Goodreads helps you keep track of books you want to read.
Start by marking “Spam Nation: The Inside Story of Organized Cybercrime — from Global Epidemic to Your Front Door” as Want to Read:
Spam Nation: The Inside Story of Organized Cybercrime — from Global Epidemic to Your Front Door
Enlarge cover
Rate this book
Clear rating
Open Preview

Spam Nation: The Inside Story of Organized Cybercrime — from Global Epidemic to Your Front Door

3.72  ·  Rating details ·  2,226 ratings  ·  228 reviews
There is a Threat Lurking Online with the Power to Destroy Your Finances, Steal Your Personal Data, and Endanger Your Life.

In Spam Nation, investigative journalist and cybersecurity expert Brian Krebs unmasks the criminal masterminds driving some of the biggest spam and hacker operations targeting Americans and their bank accounts. Tracing the rise, fall, and alarming resu
Hardcover, 256 pages
Published November 18th 2014 by Sourcebooks (first published September 1st 2014)
More Details... Edit Details

Friend Reviews

To see what your friends thought of this book, please sign up.

Community Reviews

Showing 1-30
Average rating 3.72  · 
Rating details
 ·  2,226 ratings  ·  228 reviews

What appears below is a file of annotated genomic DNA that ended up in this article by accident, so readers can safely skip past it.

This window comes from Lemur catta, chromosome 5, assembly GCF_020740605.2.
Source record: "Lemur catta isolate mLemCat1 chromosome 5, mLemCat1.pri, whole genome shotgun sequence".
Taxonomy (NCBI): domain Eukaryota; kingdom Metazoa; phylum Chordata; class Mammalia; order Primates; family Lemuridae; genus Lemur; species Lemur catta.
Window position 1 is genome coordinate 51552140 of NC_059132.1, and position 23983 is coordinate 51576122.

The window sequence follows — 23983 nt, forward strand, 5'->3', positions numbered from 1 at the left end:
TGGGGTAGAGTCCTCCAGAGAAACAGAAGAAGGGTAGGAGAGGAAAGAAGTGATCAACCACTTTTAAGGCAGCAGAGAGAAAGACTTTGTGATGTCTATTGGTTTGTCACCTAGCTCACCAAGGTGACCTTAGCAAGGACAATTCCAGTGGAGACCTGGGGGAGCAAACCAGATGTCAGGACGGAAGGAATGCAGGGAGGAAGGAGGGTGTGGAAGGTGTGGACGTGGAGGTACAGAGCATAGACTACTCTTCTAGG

More filters
Sort order
Start your review of Spam Nation: The Inside Story of Organized Cybercrime — from Global Epidemic to Your Front Door
Jan 11, 2015 rated it liked it

(2h; ~73k words) Journalistic account of Brian Krebs’s (Wikipedia, blog) experience with some Russian spammers & associates.

Krebs has been engaged in a little war with Russian spammers: getting onto their forums, looking for weak points like abuse-friendly ISPs or payment processors, and blowing the whistle on them; he’s been heavily aided by the feuding community leaking lots of information and vouches to him, and the book revolves around one he’s hyped up as the ‘Pharma Wars’. All the leaks me

Scott Baxter
Nov 24, 2014 rated it it was ok
Fascinating subject, less than stellar execution.

This book illustrates just how difficult it is to write a first book, even if the author has a long career as a writer writing short pieces. Krebs has trouble deciding which things require longer explanation and which can be glossed over. For example, at one point he points out the importance of understanding what IP addresses are, but Krebs would have done well to spend much more time going into detail about what an IP address is, why it is impor
Jun 17, 2015 rated it really liked it
Even though we have good filters on our e-mail programs these days and no longer see all the spam, the author maintains it is a critical problem. Krebs claims the crooks are no longer content with standard commercial fraud, e-mail criminals infect millions of computers worldwide with toxic digital parasites, designed to extort our wealth and steal our personal data.